Monday, 18 May 2009

Parly expenses

When Scots receive legal aid to prevent the repossession of their homes, the legal aid board expect them to pay all of that money back if they have made a notional capital gain in saving their home.

When I met Housing Minister Alex Neil recently, I argued that this was unfair as financially poor households were being told to pay back hundreds of pounds in legal aid when they were living on breadline benefits.

Mr Neil disagreed. He told me that it was morally right that those who had made a notional profit with the help of public funds should pay that money back.

Accordingly, will he and the other 27 MSPs who have made a notional profit from the Scottish Parliament's second homes allowance repay the public money they have received? The Herald (18 May) reports they have made an overall profit of £1.7m, with Mr Neil personally benefiting from a potential £95,505 profit.

I welcome Patrick Harvie's call for MSPs to relinquish any capital gains for the sake of the reputation of the Parliament, but would argue that the Scottish Parliament needs to change the rules to make it a legal requirement for MSPs to repay all second home allowance payments from capital gains.

A simple solution would be for the Scottish Parliament to secure an all sums due standard security on MSPs properties, so that when the property was sold the taxpayer would receive a full refund of mortgage interest relief payments. This would prevent capital gains being hidden, for example, by equity being taken out of the property by way of an increased first or second mortgage.

It is ridiculous for the First Minister to dismiss Scotland's expenses scandal as a 'legacy issue'. Firstly, there is nothing historic about 28 MSPs standing to trouser £1.7m thanks to the taxpayer, and secondly these MSPs will continue to get free mortgage payments until 2011.

Until this issue is resolved, the Scottish Parliament's nose is in the same trough as Westminster.

Wednesday, 6 May 2009

Named & shamed?

From the descriptions given, none of the 16 people named, shamed and banned from the UK are folk you would want to meet.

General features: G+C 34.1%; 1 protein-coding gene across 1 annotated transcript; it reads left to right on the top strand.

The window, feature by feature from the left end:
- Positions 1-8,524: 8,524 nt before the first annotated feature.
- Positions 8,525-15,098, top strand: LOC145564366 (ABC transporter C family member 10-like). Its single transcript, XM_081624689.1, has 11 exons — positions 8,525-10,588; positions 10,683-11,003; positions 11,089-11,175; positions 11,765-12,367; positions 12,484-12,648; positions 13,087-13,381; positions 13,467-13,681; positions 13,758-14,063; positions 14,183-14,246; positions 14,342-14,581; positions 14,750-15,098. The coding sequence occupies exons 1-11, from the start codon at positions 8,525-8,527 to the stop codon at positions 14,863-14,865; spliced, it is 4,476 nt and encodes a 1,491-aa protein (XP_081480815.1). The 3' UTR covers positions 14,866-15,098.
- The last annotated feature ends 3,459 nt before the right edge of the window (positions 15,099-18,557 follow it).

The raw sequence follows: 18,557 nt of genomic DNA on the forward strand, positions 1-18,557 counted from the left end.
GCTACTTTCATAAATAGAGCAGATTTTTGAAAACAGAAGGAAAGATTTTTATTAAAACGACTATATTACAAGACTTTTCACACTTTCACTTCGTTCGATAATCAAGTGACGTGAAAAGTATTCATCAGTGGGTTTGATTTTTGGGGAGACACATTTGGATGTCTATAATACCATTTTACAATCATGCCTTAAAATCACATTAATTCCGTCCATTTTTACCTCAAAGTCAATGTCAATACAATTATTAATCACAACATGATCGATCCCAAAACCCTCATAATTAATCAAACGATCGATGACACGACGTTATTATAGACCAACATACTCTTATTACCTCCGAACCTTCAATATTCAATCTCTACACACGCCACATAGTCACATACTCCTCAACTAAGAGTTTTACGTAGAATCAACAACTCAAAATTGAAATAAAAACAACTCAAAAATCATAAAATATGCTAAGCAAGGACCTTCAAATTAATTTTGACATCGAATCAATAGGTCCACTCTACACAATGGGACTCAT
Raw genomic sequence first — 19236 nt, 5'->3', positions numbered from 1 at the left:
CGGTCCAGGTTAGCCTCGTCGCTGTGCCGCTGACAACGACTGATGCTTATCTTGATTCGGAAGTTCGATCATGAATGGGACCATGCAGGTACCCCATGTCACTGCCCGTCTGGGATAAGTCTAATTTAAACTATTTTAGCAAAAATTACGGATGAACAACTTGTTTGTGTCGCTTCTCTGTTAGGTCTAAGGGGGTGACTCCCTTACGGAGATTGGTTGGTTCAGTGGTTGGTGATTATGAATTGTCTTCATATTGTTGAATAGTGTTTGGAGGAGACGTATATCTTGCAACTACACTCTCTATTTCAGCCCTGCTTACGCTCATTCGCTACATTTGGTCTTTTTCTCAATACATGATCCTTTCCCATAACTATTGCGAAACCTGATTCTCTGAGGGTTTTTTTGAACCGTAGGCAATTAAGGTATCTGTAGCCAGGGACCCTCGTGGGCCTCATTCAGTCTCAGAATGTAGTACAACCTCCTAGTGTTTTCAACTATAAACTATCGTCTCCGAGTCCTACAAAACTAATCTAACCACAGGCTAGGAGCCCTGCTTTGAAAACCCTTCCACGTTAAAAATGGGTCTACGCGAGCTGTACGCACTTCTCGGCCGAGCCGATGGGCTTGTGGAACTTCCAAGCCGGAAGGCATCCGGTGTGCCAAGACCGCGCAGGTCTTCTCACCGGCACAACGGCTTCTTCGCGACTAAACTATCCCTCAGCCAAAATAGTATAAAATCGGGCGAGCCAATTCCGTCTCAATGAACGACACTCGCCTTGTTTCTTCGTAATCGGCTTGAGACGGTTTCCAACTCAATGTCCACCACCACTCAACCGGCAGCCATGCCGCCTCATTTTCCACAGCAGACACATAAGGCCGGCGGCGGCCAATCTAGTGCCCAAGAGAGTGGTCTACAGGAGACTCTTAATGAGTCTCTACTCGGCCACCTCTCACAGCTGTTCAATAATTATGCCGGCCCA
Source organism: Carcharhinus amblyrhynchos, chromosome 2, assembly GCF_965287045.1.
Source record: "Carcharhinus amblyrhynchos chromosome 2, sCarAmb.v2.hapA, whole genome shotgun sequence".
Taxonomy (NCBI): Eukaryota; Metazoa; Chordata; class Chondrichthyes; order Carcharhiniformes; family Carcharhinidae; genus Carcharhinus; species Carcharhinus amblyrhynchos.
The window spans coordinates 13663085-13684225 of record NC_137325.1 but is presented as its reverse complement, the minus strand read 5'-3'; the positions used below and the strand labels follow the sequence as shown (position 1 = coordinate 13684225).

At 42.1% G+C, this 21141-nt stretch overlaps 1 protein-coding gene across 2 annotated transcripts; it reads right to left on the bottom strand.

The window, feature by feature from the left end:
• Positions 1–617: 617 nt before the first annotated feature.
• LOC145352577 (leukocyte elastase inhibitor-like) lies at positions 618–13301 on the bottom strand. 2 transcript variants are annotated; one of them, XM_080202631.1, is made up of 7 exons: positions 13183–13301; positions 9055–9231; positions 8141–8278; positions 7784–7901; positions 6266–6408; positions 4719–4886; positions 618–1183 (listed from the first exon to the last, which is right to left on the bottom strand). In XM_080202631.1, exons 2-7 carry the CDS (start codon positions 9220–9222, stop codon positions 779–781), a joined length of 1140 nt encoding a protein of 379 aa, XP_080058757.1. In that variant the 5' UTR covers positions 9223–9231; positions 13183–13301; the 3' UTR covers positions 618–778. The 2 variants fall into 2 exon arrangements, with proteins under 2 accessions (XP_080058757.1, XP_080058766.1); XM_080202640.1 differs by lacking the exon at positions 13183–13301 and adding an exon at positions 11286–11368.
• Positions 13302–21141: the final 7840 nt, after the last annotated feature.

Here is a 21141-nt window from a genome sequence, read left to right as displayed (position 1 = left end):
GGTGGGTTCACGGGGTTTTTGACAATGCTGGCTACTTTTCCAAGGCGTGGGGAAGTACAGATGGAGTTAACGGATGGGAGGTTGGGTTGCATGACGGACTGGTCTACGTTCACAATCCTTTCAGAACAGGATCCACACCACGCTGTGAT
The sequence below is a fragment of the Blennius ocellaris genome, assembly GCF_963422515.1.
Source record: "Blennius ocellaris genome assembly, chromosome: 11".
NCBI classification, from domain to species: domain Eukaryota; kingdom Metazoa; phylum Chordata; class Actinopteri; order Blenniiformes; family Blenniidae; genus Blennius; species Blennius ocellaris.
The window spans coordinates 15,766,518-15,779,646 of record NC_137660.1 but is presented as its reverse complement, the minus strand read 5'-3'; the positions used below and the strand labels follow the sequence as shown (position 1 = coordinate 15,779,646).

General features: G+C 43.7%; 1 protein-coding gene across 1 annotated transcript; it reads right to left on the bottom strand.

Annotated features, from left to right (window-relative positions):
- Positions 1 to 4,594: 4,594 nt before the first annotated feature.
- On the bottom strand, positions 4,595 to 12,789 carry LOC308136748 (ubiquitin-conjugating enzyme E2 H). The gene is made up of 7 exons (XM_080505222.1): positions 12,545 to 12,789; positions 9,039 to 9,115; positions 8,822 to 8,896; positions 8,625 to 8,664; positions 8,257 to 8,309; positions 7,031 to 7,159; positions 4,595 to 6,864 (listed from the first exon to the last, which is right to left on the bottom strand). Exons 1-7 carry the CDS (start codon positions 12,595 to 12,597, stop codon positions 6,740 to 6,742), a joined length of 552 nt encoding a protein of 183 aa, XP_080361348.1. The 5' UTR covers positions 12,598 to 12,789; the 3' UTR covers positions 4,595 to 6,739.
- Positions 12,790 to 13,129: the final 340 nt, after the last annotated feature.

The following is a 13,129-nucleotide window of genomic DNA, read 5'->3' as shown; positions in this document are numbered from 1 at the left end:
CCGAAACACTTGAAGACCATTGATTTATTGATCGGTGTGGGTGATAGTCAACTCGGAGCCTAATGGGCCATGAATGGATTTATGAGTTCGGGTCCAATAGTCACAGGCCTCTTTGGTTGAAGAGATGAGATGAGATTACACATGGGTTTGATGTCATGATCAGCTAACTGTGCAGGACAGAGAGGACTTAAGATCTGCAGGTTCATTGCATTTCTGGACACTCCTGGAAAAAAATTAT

While denying someone entry to the UK on opinion alone would be manifestly unjust, the Home Secretary has relied on evidence from intelligence agencies. Assuming that evidence is robust, the UK public interest has been well served.

But we need to exercise caution. We all remember the flawed evidence that "justified" a pre-emptive strike on Iraq. Whenever we conflate intelligence with high-profile media coverage and politics, people get killed or hurt.

The exercise of power requires due process of law, not YouTube or dossiers. How many of those excluded were actually going to visit the UK?

Some of those named are in foreign prisons, so are we being told of imminent threats or possible ones that might or might not happen sometime in the future?

Legally, there is a logic in revealing some of the evidence that exclusions are based upon, but announcing who has been banned does appear to represent a further extension of our vacuous, voyeuristic, celebrity-culture obsession.

The business of government and the exercise of legal power must always be based on cold, hard facts, and not how things might look in the media.

Thankfully our legal system provides checks and balances on political power. It would be possible to judicially review a decision to exclude someone banned from entry to the UK if that decision was irrational or unreasonable.

Today there are reports that the vile US shock-jock Michael Savage – who is on the 16 least wanted list – is planning to sue the UK Home Secretary for defamation. He objects to being named on a list along with neo-Nazi convicted murderers.

I believe naming and shaming is a slippery slope. Do we start to name and shame those accused of things that we don't like within the UK? And if so, whose interest does that serve?